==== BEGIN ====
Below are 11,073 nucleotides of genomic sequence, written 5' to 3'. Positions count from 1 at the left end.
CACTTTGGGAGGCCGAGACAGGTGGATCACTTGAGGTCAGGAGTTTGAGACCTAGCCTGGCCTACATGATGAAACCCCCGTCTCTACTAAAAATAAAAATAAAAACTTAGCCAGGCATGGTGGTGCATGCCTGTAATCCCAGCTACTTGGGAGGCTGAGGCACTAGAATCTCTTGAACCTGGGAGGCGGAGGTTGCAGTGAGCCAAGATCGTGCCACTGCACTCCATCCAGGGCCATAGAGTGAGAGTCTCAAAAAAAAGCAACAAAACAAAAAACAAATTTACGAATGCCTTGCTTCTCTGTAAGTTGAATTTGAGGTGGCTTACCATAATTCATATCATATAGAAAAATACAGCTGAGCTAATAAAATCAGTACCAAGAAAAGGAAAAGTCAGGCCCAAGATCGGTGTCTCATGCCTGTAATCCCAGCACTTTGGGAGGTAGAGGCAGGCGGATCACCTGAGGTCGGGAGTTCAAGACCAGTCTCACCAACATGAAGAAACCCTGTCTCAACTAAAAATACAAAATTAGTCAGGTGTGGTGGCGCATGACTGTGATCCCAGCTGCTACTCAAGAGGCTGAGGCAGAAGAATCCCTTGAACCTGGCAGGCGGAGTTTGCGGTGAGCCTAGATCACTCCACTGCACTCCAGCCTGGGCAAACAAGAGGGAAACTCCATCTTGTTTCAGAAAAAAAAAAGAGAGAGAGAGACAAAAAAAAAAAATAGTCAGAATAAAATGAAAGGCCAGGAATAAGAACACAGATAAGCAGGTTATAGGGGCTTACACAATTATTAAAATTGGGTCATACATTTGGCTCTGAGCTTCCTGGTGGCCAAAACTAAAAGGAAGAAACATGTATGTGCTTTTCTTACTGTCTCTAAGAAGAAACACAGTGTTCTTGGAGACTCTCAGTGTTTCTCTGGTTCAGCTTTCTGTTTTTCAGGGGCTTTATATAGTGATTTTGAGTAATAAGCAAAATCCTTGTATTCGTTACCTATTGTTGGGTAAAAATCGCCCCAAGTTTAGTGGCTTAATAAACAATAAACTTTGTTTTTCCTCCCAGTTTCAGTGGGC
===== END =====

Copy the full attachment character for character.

Below are 11,073 nucleotides of genomic sequence, written 5' to 3'. Positions count from 1 at the left end.
CACTTTGGGAGGCCGAGACAGGTGGATCACTTGAGGTCAGGAGTTTGAGACCTAGCCTGGCCTACATGATGAAACCCCCGTCTCTACTAAAAATAAAAATAAAAACTTAGCCAGGCATGGTGGTGCATGCCTGTAATCCCAGCTACTTGGGAGGCTGAGGCACTAGAATCTCTTGAACCTGGGAGGCGGAGGTTGCAGTGAGCCAAGATCGTGCCACTGCACTCCATCCAGGGCCATAGAGTGAGAGTCTCAAAAAAAAGCAACAAAACAAAAAACAAATTTACGAATGCCTTGCTTCTCTGTAAGTTGAATTTGAGGTGGCTTACCATAATTCATATCATATAGAAAAATACAGCTGAGCTAATAAAATCAGTACCAAGAAAAGGAAAAGTCAGGCCCAAGATCGGTGTCTCATGCCTGTAATCCCAGCACTTTGGGAGGTAGAGGCAGGCGGATCACCTGAGGTCGGGAGTTCAAGACCAGTCTCACCAACATGAAGAAACCCTGTCTCAACTAAAAATACAAAATTAGTCAGGTGTGGTGGCGCATGACTGTGATCCCAGCTGCTACTCAAGAGGCTGAGGCAGAAGAATCCCTTGAACCTGGCAGGCGGAGTTTGCGGTGAGCCTAGATCACTCCACTGCACTCCAGCCTGGGCAAACAAGAGGGAAACTCCATCTTGTTTCAGAAAAAAAAAAGAGAGAGAGAGACAAAAAAAAAAAATAGTCAGAATAAAATGAAAGGCCAGGAATAAGAACACAGATAAGCAGGTTATAGGGGCTTACACAATTATTAAAATTGGGTCATACATTTGGCTCTGAGCTTCCTGGTGGCCAAAACTAAAAGGAAGAAACATGTATGTGCTTTTCTTACTGTCTCTAAGAAGAAACACAGTGTTCTTGGAGACTCTCAGTGTTTCTCTGGTTCAGCTTTCTGTTTTTCAGGGGCTTTATATAGTGATTTTGAGTAATAAGCAAAATCCTTGTATTCGTTACCTATTGTTGGGTAAAAATCGCCCCAAGTTTAGTGGCTTAATAAACAATAAACTTTGTTTTTCCTCCCAGTTTCAGTGGGC